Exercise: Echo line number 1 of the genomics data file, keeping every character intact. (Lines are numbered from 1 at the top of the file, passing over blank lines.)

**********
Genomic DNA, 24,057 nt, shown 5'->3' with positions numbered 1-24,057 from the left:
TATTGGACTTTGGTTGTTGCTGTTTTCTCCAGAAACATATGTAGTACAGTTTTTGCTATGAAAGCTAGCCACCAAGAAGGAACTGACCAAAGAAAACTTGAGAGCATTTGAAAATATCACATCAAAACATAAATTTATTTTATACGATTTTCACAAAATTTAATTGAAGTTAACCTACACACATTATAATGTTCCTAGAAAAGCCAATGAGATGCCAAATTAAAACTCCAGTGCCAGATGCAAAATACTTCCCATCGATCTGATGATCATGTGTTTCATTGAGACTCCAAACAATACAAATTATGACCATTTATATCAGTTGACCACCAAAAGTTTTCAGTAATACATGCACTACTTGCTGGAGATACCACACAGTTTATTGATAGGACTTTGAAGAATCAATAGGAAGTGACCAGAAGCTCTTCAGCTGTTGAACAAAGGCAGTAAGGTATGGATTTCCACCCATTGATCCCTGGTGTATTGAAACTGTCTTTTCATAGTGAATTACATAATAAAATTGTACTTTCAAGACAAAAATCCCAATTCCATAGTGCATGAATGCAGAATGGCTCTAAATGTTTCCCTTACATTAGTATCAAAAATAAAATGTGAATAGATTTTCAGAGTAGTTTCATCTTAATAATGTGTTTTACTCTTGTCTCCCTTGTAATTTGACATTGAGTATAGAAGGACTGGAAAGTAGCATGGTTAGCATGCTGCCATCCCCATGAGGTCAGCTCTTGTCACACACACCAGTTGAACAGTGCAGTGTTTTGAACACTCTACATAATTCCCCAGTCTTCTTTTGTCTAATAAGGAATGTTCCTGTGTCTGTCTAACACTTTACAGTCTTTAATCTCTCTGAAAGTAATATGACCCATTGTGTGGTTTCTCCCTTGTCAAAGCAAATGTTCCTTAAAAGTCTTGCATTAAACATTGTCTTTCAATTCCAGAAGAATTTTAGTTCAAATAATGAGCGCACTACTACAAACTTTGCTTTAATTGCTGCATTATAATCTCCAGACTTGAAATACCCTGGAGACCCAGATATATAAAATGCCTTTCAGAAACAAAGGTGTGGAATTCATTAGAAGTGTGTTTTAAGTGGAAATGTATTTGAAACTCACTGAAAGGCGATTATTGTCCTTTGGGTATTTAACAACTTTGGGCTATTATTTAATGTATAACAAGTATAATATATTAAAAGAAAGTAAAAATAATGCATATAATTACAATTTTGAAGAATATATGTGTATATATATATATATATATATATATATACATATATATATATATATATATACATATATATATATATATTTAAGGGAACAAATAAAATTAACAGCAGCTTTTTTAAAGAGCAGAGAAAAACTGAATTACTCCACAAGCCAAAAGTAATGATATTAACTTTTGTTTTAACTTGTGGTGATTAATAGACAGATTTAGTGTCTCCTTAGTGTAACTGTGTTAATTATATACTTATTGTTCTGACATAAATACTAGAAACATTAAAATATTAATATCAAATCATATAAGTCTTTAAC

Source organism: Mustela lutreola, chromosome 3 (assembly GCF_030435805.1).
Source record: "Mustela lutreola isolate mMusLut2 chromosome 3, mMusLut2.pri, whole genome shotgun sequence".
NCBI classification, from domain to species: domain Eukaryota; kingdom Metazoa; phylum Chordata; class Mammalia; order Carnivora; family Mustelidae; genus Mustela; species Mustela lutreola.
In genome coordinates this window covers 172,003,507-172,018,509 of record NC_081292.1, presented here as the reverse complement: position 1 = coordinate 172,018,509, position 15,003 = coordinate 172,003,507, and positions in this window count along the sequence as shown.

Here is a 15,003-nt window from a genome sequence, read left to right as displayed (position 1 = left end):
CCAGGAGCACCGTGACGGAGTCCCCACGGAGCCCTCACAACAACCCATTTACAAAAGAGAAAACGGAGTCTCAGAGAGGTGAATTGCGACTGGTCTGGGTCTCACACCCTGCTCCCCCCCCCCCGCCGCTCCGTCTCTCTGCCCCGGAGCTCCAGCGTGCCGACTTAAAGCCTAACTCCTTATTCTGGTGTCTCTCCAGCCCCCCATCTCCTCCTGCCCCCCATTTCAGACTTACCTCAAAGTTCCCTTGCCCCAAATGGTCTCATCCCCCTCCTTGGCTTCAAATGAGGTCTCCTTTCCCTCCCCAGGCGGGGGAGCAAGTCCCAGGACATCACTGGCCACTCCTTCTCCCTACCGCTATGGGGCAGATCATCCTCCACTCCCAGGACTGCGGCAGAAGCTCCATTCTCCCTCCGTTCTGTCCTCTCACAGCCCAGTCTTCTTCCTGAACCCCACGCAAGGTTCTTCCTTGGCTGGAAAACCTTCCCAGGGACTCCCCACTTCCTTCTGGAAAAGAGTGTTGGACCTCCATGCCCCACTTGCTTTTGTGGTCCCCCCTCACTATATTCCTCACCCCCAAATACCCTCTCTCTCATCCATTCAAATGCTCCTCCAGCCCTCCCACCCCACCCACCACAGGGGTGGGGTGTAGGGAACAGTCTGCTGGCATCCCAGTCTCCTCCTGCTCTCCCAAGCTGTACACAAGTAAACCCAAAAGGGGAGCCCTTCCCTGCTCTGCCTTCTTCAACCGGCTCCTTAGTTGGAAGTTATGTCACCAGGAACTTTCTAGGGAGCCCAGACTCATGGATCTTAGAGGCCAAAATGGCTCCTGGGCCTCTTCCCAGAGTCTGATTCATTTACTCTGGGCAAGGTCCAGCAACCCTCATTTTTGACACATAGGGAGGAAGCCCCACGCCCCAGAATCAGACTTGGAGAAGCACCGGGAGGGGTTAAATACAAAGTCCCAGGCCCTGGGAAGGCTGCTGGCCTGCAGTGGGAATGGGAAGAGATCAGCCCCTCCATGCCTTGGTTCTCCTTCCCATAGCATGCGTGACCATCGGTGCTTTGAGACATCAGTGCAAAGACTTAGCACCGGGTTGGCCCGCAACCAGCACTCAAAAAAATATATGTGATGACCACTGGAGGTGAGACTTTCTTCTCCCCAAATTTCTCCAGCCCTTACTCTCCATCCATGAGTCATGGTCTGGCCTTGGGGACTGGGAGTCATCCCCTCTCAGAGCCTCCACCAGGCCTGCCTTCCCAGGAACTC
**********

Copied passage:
Genomic DNA, 24,057 nt, shown 5'->3' with positions numbered 1-24,057 from the left: